I know, I know, I keep banging on about Samir Nasri. But something about this whole transfer reeks (of oil maybe?).
Upon completing his move to the footballing mecca of the Northern Hemisphere, the Etihad Stadium (does anyone else appreciate the irony that Etihad reportedly means United?), Nasri has tried to ingratiate himself with his new supporters by insulting his previous paymasters.
“I can see they are really passionate and it reminds me a little bit of Marseille. Arsenal have good fans, but not that passionate since they moved from Highbury to the Emirates. I remember when we played against City, when we lost 3-0, the crowd was amazing. That is what I want. When you play football it is for a good atmosphere.”
Also, it seems that Nasri likes his men with lots of tattoos;
“They’ve got tattoos, the fans, of Man City. That’s what I like”
Each to their own, Samir, each to their own.
You can’t blame him for trying to win over the new support by telling them how much he likes their tattoos, or that there is nothing sweeter than the sound of 40,000 drunk Mancs singing Blue Moon whilst stroking the aforementioned tattoos and winking seductively at the players.
But did he need to stick the knife into the backs of his old supporters? I know he has since moved to clarify his remarks, but he’s a giant moron if he thought that the Arsenal supporters weren’t going to mind him using them as leverage.
For a start Nasri never even kicked a ball at Highbury. Why he even had to bring that up I’ll never know. And as for atmosphere, someone needs to point out to the sniveling little brown-nose that last season, in an independent study, Arsenal fans are (on average) a whole 6 decibels louder than their counterparts in Manchester (City, not United). If you don’t believe me click here for proof.
Now I’m not suggesting that Arsenal supporters don’t disappear from time to time. Their old stomping ground wasn’t called ‘The Library’ by visiting fans for nothing. But come on Samir; MAN UP. I’d have much more respect for the man if he just ‘fessed up and said; ‘you know what? City have tripled my wages. I like to go home after a hard days training and rub used £50 notes over my body as I dream about big hairy Northerners with lovely tattoos. That’s why I’ve moved.’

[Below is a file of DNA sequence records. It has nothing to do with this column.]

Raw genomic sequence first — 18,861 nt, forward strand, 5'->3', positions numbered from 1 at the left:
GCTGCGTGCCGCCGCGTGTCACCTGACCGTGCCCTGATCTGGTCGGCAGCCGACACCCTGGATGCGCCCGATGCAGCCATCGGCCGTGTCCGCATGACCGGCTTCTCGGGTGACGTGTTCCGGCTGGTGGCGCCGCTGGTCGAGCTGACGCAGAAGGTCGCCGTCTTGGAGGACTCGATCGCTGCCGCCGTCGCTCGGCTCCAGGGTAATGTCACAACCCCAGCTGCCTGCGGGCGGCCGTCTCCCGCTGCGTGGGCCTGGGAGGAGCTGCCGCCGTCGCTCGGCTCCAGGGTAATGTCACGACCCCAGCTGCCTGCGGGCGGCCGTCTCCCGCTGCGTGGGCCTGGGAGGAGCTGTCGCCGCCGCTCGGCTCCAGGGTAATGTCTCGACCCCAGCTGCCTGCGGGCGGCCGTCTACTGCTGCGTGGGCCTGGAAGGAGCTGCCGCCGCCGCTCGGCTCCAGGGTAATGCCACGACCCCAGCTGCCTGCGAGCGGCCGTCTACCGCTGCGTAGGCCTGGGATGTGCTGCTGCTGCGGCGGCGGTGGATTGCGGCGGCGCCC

Instead he’s dressed it up as something completely different. He’s tried to make it sound like this transfer is purely about sporting reasons. Well, Samir, it quite clearly is not.
Considering all this has led me to think long and hard about what it must be like to be a supporter or player for a super-rich club.
At what point do you say; ‘it’s all about the money for me’, turn your back on your team mates and go off in search of that big pay day? And how can you justify it? Why not come clean and be honest with us; after all, most of us aren’t stupid.
And, if you’re a supporter, at what point does the team you’re following stop being your team? We’ll see the City fans gleefully crowing about their achievements, much in the way we’ve seen Chelski supporters do over the last decade. But when does the act of winning become more important than earning your win through graft and determination?
I don’t care what City go on and do over the coming years. I’m sure they’ll do pretty well. After all, they are paying top dollar for their success. But after the initial buzz of winning wears off, will it feel as sweet? Sadly the answer to that, judging by Chelski fans, is probably yes. But we know, and they know, that they haven’t really earned it. It’s like buying all the tickets to the raffle and then jumping around the room when, surprise surprise, you win all the prizes.
Nearly every other team in the country can be proud of what they win (if and when they win it). Why? Because they’re earning our success. And you know when you look at your team that you helped to build it. Our teams are an extension of us and our support. All the money in the world can’t replicate that.
Enjoy your success at City, Samir. You really, really haven’t earned it.